Rainwater around the world contains levels of “forever chemicals” that are unsafe to drink, a study suggests.
Per- and polyfluoroalkyl substances (PFAS), linked to cancer, permeate homes and environments.
PFAS levels across the planet are uncertain, and the substances must be contained, scientists say.
Rainwater is no longer safe to drink anywhere on Earth under US pollution guidelines, according to a team of environmental scientists.
That’s because rainwater all over the planet now contains dangerous chemicals called per- and polyfluoroalkyl substances (PFAS). In an article published in the journal Environmental Science & Technology on August 2, researchers at the University of Stockholm, who have been studying PFAS for a decade, found evidence that these substances have spread throughout the atmosphere, leaving no place untouched.
There are thousands of PFAS, all man-made, used in food packaging, water-repellent clothing, furniture, carpets, nonstick coatings on pots and pans, firefighting foam, electronics, and some shampoos and cosmetics. During production and daily use, they can be released into the air. They also leak into seawater and are aerosolized in sea spray. From there, they spread through the atmosphere and fall back to earth in rain.
They are often called “forever chemicals” because they hang around for a long time without breaking down, allowing them to build up in people, animals and environments.
PFAS have been found in Antarctica and in Arctic sea ice. Their prevalence across the planet is a danger to human health, as peer-reviewed studies have linked them to some cancers, reduced fertility, reduced vaccine response, high cholesterol and developmental delays in children.
Like microplastics, it is difficult to identify all the long-term health effects of PFAS exposure because they include so many different compounds and they are so widespread in the environment. The new paper suggests that everyone on Earth is at risk.
Below EPA limits, “rainwater everywhere will be judged unsafe to drink”
Perhaps the most notorious of these substances are perfluorooctanoic acid (PFOA) and perfluorooctane sulfonic acid (PFOS). In June, the Environmental Protection Agency tightened its guidelines for how much PFOA and PFOS can safely be present in drinking water, based on new evidence about health effects.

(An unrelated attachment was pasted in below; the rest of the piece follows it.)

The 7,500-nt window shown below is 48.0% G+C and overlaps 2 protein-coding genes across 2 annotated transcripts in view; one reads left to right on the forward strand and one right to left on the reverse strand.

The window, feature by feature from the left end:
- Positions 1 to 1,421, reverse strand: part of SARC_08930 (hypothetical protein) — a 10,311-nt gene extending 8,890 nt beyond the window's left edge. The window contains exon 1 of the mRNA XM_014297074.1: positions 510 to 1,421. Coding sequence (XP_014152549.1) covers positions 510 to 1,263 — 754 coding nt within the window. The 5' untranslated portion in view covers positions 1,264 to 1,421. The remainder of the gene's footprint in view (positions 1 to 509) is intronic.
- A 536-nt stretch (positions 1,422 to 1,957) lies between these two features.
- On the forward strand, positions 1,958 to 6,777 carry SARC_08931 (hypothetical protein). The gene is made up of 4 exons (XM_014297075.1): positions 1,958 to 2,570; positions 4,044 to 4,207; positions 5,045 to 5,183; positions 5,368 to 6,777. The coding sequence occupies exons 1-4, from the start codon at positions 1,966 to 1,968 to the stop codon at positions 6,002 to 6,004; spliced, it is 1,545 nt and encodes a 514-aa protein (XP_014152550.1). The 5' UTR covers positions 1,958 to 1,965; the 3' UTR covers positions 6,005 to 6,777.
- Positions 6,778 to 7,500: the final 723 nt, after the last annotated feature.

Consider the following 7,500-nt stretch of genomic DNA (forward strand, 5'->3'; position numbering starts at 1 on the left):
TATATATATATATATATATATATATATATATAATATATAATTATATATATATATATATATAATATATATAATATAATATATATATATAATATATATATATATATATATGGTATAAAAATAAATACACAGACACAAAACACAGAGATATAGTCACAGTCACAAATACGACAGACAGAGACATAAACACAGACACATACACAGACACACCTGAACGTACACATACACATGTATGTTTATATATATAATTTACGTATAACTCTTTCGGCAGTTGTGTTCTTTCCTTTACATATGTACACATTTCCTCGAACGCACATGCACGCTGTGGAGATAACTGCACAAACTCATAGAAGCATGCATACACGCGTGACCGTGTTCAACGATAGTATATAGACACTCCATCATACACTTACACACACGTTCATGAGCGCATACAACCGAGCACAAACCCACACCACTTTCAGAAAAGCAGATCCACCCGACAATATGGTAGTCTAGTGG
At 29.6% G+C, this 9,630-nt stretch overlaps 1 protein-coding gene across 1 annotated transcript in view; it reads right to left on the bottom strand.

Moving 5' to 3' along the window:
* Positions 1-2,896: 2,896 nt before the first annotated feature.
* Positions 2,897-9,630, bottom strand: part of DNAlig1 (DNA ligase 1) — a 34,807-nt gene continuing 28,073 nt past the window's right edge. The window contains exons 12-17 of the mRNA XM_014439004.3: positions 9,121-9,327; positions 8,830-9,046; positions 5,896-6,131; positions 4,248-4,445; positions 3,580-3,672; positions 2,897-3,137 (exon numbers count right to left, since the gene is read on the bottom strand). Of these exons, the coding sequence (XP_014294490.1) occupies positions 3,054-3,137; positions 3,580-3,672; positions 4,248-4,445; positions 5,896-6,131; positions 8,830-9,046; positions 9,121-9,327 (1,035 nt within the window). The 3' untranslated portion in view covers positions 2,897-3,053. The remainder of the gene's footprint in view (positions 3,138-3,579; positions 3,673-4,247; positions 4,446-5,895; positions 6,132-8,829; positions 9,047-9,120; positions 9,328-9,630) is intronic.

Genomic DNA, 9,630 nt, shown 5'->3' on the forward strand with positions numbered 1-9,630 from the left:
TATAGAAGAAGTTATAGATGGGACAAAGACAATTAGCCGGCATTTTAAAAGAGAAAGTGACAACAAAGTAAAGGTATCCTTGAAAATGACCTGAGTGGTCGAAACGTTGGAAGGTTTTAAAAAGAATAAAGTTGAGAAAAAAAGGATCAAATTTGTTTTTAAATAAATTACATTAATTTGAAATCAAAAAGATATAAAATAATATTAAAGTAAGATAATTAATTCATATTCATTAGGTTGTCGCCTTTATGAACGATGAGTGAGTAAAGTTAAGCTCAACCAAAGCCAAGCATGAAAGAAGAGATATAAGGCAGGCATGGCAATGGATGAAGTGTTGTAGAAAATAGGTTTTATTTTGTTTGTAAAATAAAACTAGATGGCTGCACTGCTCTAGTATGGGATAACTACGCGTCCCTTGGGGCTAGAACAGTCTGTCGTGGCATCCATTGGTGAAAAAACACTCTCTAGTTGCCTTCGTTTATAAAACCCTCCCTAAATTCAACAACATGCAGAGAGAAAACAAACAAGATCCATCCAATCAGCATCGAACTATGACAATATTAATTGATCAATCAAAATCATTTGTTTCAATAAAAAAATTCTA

Previously, the EPA had set the acceptable level for both substances at 70 parts per trillion. The new guidelines cut this by a factor of up to 17,000 – limiting safe levels to 0.004 parts per trillion for PFOA and 0.02 parts per trillion for PFOS.
Researchers from Stockholm University assessed the levels of PFOA, PFOS and two other PFASs in rainwater and soil across the planet, and compared them to regulatory limits. Levels of both substances in rainwater “often greatly exceed” EPA limits, the study authors concluded.
“Based on the latest US guidelines for PFOA in drinking water, rainwater everywhere would be judged unsafe to drink,” said Ian Cousins, lead author of the study and professor in the Department of Environmental Sciences at Stockholm University, in a press release.
“Even though we in the industrial world don’t drink rainwater often [directly]many people around the world expect it to be safe to drink, and it supplies many of our drinking water sources,” Cousins added.
The paper also found that soil across the globe was “ubiquitously contaminated” with PFAS. Because PFAS persist for so long and cycle through the planet’s oceans, atmosphere and soil so efficiently, scientists expect levels to continue to be dangerously high.
Ultimately, the researchers conclude that PFAS have exceeded the safe “planetary limit” for human health.
“It is vitally important that PFAS use and emissions are rapidly curtailed,” they wrote.
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